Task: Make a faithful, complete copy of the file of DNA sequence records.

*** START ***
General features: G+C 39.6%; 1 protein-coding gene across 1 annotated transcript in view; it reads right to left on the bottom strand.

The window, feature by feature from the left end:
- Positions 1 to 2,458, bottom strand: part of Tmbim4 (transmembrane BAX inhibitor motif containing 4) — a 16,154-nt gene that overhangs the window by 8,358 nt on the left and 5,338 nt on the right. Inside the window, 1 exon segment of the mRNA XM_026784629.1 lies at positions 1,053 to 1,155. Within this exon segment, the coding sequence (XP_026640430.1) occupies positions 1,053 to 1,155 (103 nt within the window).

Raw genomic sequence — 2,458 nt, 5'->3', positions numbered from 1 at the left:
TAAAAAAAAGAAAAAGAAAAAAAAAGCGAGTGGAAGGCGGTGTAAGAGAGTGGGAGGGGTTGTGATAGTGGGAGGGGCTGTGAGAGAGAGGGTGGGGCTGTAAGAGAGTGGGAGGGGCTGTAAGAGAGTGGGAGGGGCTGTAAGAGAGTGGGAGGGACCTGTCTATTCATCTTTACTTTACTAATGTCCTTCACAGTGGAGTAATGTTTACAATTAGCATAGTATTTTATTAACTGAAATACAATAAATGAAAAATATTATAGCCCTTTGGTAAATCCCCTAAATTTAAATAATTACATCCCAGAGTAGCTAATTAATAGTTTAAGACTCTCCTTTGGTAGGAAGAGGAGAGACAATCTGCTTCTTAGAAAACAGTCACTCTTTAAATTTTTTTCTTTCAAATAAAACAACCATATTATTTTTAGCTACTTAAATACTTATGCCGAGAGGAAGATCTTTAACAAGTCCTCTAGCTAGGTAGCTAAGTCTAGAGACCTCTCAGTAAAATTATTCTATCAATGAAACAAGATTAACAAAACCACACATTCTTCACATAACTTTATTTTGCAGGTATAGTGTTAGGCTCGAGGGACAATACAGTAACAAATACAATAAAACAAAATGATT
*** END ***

General features: G+C 39.6%; 1 protein-coding gene across 1 annotated transcript in view; it reads right to left on the bottom strand.

The window, feature by feature from the left end:
- Positions 1 to 2,458, bottom strand: part of Tmbim4 (transmembrane BAX inhibitor motif containing 4) — a 16,154-nt gene that overhangs the window by 8,358 nt on the left and 5,338 nt on the right. Inside the window, 1 exon segment of the mRNA XM_026784629.1 lies at positions 1,053 to 1,155. Within this exon segment, the coding sequence (XP_026640430.1) occupies positions 1,053 to 1,155 (103 nt within the window).

Raw genomic sequence — 2,458 nt, 5'->3', positions numbered from 1 at the left:
TAAAAAAAAGAAAAAGAAAAAAAAAGCGAGTGGAAGGCGGTGTAAGAGAGTGGGAGGGGTTGTGATAGTGGGAGGGGCTGTGAGAGAGAGGGTGGGGCTGTAAGAGAGTGGGAGGGGCTGTAAGAGAGTGGGAGGGGCTGTAAGAGAGTGGGAGGGACCTGTCTATTCATCTTTACTTTACTAATGTCCTTCACAGTGGAGTAATGTTTACAATTAGCATAGTATTTTATTAACTGAAATACAATAAATGAAAAATATTATAGCCCTTTGGTAAATCCCCTAAATTTAAATAATTACATCCCAGAGTAGCTAATTAATAGTTTAAGACTCTCCTTTGGTAGGAAGAGGAGAGACAATCTGCTTCTTAGAAAACAGTCACTCTTTAAATTTTTTTCTTTCAAATAAAACAACCATATTATTTTTAGCTACTTAAATACTTATGCCGAGAGGAAGATCTTTAACAAGTCCTCTAGCTAGGTAGCTAAGTCTAGAGACCTCTCAGTAAAATTATTCTATCAATGAAACAAGATTAACAAAACCACACATTCTTCACATAACTTTATTTTGCAGGTATAGTGTTAGGCTCGAGGGACAATACAGTAACAAATACAATAAAACAAAATGATT